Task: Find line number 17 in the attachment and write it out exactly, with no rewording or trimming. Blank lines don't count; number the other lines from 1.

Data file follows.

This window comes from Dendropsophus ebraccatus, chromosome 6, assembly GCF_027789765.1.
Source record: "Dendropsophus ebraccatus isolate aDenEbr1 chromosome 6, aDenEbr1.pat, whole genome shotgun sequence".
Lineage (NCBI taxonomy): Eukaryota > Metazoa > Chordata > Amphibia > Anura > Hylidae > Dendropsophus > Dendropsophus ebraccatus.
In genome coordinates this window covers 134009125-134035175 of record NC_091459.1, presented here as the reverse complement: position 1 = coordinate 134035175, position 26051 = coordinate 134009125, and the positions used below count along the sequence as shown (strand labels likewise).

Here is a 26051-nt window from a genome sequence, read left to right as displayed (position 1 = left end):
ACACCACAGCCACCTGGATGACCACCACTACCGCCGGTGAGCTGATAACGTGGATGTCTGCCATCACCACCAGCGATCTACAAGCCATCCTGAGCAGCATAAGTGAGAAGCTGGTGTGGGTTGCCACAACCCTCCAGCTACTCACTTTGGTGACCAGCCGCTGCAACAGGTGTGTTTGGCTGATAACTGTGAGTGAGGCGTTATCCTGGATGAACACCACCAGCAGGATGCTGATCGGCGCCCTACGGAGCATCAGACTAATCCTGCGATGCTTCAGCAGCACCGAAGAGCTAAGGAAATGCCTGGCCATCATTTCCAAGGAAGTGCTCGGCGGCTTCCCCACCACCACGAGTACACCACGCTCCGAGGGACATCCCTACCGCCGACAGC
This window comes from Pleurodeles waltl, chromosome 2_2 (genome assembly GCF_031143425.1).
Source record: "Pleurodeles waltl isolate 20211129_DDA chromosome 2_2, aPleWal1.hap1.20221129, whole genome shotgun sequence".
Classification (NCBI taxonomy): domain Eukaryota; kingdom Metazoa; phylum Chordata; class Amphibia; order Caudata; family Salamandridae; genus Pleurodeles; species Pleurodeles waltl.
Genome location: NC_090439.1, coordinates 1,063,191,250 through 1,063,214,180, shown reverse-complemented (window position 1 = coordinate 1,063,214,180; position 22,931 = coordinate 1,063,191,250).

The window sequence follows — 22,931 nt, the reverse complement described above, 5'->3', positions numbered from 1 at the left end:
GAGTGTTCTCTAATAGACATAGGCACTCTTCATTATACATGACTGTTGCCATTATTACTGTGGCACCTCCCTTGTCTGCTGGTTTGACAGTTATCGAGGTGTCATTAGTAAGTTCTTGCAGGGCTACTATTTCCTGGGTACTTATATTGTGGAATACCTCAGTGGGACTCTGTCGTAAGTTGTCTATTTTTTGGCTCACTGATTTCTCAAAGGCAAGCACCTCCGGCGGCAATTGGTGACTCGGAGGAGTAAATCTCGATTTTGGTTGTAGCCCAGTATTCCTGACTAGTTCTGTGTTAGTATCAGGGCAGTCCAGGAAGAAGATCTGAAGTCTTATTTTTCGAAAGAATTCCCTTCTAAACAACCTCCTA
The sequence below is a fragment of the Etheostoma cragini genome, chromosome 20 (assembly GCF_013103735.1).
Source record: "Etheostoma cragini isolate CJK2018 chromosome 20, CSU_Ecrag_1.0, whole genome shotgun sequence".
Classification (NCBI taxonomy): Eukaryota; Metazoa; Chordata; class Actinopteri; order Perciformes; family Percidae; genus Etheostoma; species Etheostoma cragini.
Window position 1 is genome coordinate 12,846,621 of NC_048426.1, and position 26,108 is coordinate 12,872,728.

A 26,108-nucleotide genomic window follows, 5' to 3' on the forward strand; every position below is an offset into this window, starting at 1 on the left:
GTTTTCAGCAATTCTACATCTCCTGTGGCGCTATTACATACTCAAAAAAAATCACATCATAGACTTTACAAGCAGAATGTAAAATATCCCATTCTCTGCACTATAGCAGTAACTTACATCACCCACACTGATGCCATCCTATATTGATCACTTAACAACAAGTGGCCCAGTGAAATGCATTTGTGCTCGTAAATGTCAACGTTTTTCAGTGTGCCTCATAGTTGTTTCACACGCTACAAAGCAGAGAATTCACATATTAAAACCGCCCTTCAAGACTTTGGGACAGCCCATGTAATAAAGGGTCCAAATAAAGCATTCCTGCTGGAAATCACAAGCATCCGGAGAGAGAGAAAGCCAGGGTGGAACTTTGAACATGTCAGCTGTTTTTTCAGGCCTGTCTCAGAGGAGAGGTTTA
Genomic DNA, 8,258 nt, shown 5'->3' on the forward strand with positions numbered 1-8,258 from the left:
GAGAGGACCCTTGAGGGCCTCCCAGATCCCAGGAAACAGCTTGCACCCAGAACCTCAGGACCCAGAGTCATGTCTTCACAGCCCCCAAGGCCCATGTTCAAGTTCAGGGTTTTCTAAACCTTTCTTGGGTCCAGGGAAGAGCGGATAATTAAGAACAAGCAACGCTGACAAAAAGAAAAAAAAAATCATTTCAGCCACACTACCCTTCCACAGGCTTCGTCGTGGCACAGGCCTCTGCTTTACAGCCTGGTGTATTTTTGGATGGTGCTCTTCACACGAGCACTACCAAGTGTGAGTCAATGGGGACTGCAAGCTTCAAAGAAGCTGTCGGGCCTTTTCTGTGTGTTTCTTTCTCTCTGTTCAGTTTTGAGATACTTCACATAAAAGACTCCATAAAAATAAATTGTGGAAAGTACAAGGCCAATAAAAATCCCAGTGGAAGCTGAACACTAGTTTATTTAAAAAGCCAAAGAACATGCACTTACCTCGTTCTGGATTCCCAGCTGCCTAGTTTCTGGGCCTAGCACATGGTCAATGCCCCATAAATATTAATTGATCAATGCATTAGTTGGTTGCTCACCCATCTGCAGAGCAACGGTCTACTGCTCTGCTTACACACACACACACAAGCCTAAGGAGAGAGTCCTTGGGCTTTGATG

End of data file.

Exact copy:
A 26,108-nucleotide genomic window follows, 5' to 3' on the forward strand; every position below is an offset into this window, starting at 1 on the left: